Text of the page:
Of course, from the blind boy’s broad smiling face, painted with a flower by a fellow-camper, it is easy to tell that he is really happy participating and doing things with friends. At some point I wished I could imagine what he sees in his mind and what is his own idea of his own handsome and youthful face? His hearing is perfect and perhaps it would help to just describe his features to him in words rather then in picture. On the other hand, he may already know his face better then anyone can. Not surprising, he can see with the touch of his fingers better then any of us sighted can and also perhaps feel deeper in his darkness then many of us care to.

One of the other reason why me, my wife and son, who is just going to be five, are at the Art for All camp, for the last six years, was to volunteer (with no pay) as resource persons, helping out with the many tasks there.

Disability and ASEAN artists

The group photo of all the ASEAN deligates

Nurul at work with her mother Wairah

Seng Kit showing one of his line drawings with his mother Jenny

Art for All 2008 Thailand

This year, there were three ASEAN delegates, from each of the ten member countries in this region, invited to the event. One of the delegate, from each country, is a disabled person who has been chosen to represent their country in the art form they each excelled in.

Malaysia had the two artists at the camp. Tan Seng Kit was supported by his mother Jenny Soh and Nurulakmal was accompanied by her mother Wairah Marzuki. Seng Kit is good with his lines drawings and he makes his lines do intriguing designs on the paper. Nurul is accomplished in lines, shapes and colours and comes up with unexpected artworks occasionally.

Maman Sulaeman is a well known comic artist from Indonesia and he does his artworks from a wheelchair. Jesusa from the Philippines is an artist, singer, wheelchair table tennis player and a lawyer and she does mainly watercolours with great skill. Jushua Tang from Singapore is autistic but can do fantastic imaginative pictures. Pun Denh from Cambodia is a wheelchair dancer and a musician. (Just to name a few.)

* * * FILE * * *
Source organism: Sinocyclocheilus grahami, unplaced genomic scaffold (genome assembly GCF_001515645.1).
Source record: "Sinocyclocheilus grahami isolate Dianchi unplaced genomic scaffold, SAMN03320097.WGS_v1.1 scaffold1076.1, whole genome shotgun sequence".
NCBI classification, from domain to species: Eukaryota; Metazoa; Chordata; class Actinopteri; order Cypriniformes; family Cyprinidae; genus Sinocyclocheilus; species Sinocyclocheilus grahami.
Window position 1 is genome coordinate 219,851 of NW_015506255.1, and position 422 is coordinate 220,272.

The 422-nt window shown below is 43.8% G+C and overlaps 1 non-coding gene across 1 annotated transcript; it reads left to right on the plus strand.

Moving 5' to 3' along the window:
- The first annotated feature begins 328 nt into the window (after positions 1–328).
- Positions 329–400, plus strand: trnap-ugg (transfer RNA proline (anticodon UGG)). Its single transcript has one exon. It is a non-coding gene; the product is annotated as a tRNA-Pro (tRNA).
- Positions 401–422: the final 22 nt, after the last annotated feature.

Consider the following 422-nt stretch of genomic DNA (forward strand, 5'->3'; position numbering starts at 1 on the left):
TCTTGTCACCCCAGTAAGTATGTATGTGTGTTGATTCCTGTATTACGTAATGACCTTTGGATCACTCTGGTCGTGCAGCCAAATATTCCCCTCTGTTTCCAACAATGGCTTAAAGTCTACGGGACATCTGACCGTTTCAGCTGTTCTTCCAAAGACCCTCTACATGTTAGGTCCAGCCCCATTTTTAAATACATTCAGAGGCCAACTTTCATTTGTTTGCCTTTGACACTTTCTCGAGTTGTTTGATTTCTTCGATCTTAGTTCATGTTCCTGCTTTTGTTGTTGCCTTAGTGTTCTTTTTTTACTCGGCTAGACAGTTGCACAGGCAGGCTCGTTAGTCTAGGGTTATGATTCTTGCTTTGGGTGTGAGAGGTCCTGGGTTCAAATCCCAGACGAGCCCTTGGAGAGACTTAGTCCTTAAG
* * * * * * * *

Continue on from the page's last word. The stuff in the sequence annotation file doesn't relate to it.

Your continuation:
The five days at the art camp was a crashed course in human relationship and cooperation through the media of art, music and dance.

The art of freindship

Art for All 2008

The Art for All camp (16 to 20 July) for the disabled children had their annual outing this year at the Arayana Phupiman Resort, about three hours by road, northeast of Bangkok.  Like in the previous 12 camps, since 1997, there were about 150 kids gathered here with mixed disabilities from all over Thailand. There were also more then 300 volunteers and support staff to help run this fun-filled 5 days event.

All the participants are grouped into smaller groups of about 10 and each group is made up of one or two persons who is blind, deaf or with physical, mental disabilities and one who is without any obvious disability. There is an experienced leader assigned to each group and he or she leads them through out the 5 days from morning to night.

The concept of grouping the ten children with mixed disabilities is to get them to understand the art of friendship and the need for interdependence of each other during the camp and also later in life. The blind that cannot see may have the voice, the deaf who cannot hear may have the eyes, those without arms or legs may have the mental capabilities, the rest can all compensate for each other short comings and get along to create music, dance, and many forms and expressions of art.

What is in theory and what happens during their stay together may not always work out as expected, especially given such short time available. Nevertheless, many of the young people are experiencing camp life and the various art activities for the first time in their life in a luxurious scenic outdoor setting. For some this may be their first and last time in the company of some of their disabled mates and their memory and experiences at the camp are all they can take home with them.